Beyond the plan: how land use control practices influence flood risk in Sekondi-Takoradi
Tasantab, Jerry C.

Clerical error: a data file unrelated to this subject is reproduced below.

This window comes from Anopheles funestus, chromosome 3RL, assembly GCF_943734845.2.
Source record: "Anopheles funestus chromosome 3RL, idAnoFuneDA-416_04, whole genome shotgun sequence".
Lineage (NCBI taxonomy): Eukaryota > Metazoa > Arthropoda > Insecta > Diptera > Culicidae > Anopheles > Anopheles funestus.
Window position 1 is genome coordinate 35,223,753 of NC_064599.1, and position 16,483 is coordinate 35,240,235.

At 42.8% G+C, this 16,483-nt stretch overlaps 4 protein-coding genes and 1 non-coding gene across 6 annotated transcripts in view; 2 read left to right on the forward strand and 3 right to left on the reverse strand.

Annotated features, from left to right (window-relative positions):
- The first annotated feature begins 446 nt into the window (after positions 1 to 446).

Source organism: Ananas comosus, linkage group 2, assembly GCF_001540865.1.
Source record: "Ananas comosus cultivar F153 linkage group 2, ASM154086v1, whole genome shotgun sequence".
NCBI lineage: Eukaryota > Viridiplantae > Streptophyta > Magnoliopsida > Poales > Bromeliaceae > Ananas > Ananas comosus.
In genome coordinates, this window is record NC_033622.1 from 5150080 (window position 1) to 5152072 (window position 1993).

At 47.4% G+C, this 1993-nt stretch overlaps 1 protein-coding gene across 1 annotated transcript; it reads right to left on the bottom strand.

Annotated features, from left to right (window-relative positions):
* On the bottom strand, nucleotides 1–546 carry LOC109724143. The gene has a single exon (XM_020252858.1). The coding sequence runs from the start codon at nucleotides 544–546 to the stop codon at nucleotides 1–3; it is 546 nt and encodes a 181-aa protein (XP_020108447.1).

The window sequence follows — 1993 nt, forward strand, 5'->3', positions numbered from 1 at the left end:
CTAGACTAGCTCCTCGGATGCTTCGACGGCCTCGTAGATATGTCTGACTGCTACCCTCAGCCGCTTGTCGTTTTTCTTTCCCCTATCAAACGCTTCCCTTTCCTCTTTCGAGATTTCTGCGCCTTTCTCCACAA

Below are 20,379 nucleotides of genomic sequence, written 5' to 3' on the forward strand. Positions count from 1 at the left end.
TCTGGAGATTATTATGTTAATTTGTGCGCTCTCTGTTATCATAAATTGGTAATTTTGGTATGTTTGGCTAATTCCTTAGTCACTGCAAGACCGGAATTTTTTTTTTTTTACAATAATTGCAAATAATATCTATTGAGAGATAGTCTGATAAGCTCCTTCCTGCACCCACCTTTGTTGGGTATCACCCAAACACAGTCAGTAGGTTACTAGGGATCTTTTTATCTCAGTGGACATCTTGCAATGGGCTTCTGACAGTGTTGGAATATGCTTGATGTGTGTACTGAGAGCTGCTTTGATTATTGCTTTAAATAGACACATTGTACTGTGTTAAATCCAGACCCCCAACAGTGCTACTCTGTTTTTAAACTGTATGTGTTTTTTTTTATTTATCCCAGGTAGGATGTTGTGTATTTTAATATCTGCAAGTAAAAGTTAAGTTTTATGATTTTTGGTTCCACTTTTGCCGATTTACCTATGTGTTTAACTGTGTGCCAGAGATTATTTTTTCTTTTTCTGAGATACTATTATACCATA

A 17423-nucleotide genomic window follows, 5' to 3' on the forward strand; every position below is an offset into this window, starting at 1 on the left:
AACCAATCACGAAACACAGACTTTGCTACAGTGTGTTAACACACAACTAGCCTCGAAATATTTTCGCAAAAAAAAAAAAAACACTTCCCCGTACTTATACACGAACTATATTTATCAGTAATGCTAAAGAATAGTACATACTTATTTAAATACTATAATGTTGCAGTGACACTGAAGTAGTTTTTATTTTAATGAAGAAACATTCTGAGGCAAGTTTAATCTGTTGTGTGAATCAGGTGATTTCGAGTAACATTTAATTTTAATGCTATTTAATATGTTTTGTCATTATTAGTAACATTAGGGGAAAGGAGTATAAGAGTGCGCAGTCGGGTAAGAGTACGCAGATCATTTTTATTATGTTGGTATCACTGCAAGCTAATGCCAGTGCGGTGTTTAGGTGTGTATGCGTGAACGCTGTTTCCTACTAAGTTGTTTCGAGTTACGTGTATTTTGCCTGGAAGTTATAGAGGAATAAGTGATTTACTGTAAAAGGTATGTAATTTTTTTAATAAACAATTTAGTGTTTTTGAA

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Using a pragmatic philosophical underpinning, this article analyses how land use planning actions and inactions contribute to flood risk creation in Sekondi-Takoradi, Ghana. In recent times, the planning system in Ghana has come under intense public criticism for failure to effectively control physical development in the major cities. The recurring flooding in the cities of Accra, Kumasi, Tamale and Sekondi-Takoradi seems to testify to this failure. Many lives and property have been lost through these flooding events in the country. This article argues from a disaster risk reduction point of view that the ineffectiveness in elementary processes of land use planning, such as delays in permit approval, inadequate monitoring and inspections, and lax enforcement of regulations, potentially creates flood risk. The rational of this study is therefore to bring to light the land use planning actions and inactions that create flood risk in Sekondi-Takoradi exposing urban dwellers to flooding. Because of the article’s pragmatic underpinning, a mixed-methods case study approach was adopted for this investigation. Both survey and interview data were collected from homeowners and planning institutions in Sekondi-Takoradi to ascertain how land use control practices seem to be contributing to flood risk in the municipality. The analyses comprised simple statistical analysis of the survey data in Statistical Package for the Social Sciences (SPSS) and thematic analyses of the interview data. The findings reveal that institutional incapacities have resulted in delays in permit approvals, non-compliance with permit regulations, uncontrolled conversion of vegetated land, lax monitoring and inspections of physical developments and poor enforcement. These institutional challenges have emboldened prospective land developers and homeowners to flout building and land use regulations. This has led to the building of residential properties in swamps, waterways and other flood-prone locations, creating flood risk.